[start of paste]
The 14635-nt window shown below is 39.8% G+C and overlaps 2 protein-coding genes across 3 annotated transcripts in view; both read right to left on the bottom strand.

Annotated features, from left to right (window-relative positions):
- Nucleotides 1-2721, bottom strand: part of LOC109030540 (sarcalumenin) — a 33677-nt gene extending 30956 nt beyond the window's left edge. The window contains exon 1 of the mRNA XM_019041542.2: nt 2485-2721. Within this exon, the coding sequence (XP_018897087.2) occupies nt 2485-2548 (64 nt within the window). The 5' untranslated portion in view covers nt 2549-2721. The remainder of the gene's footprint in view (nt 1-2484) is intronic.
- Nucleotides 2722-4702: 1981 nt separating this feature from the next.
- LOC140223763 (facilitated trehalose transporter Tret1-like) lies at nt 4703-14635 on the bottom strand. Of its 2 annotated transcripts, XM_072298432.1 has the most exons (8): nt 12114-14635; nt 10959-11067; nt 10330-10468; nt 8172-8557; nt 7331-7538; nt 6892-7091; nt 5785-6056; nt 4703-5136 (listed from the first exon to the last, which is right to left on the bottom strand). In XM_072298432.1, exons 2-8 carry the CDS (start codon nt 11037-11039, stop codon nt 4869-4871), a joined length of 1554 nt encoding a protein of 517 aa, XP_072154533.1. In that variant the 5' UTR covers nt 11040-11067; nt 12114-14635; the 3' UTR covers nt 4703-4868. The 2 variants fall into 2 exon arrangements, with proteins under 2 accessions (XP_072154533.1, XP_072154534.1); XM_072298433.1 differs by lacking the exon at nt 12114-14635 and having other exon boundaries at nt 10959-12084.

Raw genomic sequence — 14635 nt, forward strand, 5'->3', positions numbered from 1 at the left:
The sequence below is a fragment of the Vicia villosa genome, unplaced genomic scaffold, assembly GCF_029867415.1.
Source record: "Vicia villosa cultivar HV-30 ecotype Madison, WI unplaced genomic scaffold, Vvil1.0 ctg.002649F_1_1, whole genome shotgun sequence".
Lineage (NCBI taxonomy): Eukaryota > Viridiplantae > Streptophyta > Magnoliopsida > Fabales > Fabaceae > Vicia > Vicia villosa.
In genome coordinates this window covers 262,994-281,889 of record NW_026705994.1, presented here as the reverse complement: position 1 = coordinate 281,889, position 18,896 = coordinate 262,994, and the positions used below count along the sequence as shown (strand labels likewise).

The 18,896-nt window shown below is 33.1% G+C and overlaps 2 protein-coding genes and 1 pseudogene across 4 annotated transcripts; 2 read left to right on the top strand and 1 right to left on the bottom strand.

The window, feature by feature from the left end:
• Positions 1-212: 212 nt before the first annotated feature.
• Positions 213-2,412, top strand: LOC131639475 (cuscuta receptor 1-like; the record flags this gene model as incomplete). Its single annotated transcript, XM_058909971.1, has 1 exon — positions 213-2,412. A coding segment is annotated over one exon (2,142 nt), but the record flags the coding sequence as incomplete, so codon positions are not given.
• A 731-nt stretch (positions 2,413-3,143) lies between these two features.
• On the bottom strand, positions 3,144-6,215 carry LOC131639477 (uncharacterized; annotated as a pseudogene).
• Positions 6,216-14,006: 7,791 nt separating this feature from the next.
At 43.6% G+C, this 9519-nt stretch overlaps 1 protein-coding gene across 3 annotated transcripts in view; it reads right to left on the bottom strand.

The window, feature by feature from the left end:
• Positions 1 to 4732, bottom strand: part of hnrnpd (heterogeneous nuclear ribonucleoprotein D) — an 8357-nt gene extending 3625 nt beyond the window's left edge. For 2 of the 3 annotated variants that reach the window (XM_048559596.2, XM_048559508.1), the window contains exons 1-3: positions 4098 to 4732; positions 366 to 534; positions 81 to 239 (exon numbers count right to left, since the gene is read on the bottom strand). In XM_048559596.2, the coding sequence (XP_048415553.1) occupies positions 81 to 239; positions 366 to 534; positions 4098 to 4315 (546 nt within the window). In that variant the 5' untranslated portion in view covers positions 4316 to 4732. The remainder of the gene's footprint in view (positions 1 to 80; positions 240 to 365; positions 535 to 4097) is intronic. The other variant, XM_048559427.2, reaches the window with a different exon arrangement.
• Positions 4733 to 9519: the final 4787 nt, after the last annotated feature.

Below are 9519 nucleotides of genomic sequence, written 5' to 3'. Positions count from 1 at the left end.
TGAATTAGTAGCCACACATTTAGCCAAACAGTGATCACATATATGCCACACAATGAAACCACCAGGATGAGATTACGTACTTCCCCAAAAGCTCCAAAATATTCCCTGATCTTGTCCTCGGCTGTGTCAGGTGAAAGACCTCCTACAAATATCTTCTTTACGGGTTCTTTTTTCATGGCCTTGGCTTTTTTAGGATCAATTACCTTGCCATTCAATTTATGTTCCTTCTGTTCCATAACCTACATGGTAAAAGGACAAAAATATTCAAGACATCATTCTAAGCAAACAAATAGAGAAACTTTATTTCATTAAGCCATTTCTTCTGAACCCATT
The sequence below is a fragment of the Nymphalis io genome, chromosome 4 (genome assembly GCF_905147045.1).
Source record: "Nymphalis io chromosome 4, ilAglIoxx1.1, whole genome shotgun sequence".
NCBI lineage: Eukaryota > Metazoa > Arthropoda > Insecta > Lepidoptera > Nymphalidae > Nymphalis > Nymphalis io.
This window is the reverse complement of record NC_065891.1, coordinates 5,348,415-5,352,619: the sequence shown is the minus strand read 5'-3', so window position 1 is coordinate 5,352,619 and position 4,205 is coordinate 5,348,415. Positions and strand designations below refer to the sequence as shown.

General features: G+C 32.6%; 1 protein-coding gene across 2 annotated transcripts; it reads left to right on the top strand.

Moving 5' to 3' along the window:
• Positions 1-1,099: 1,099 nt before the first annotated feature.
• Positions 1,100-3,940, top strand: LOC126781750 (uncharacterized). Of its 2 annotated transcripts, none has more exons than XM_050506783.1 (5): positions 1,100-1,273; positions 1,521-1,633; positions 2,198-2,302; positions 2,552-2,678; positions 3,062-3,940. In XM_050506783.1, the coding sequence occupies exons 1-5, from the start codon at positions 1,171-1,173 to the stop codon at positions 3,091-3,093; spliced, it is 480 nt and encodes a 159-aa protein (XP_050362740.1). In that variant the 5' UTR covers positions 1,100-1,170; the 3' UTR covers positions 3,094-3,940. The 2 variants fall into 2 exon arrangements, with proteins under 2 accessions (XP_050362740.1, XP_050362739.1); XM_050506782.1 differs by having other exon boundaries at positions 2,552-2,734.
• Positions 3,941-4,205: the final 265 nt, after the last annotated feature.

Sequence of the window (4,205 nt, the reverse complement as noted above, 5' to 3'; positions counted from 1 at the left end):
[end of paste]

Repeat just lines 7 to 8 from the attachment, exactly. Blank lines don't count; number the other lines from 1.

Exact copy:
The sequence below is a fragment of the Vicia villosa genome, unplaced genomic scaffold, assembly GCF_029867415.1.
Source record: "Vicia villosa cultivar HV-30 ecotype Madison, WI unplaced genomic scaffold, Vvil1.0 ctg.002649F_1_1, whole genome shotgun sequence".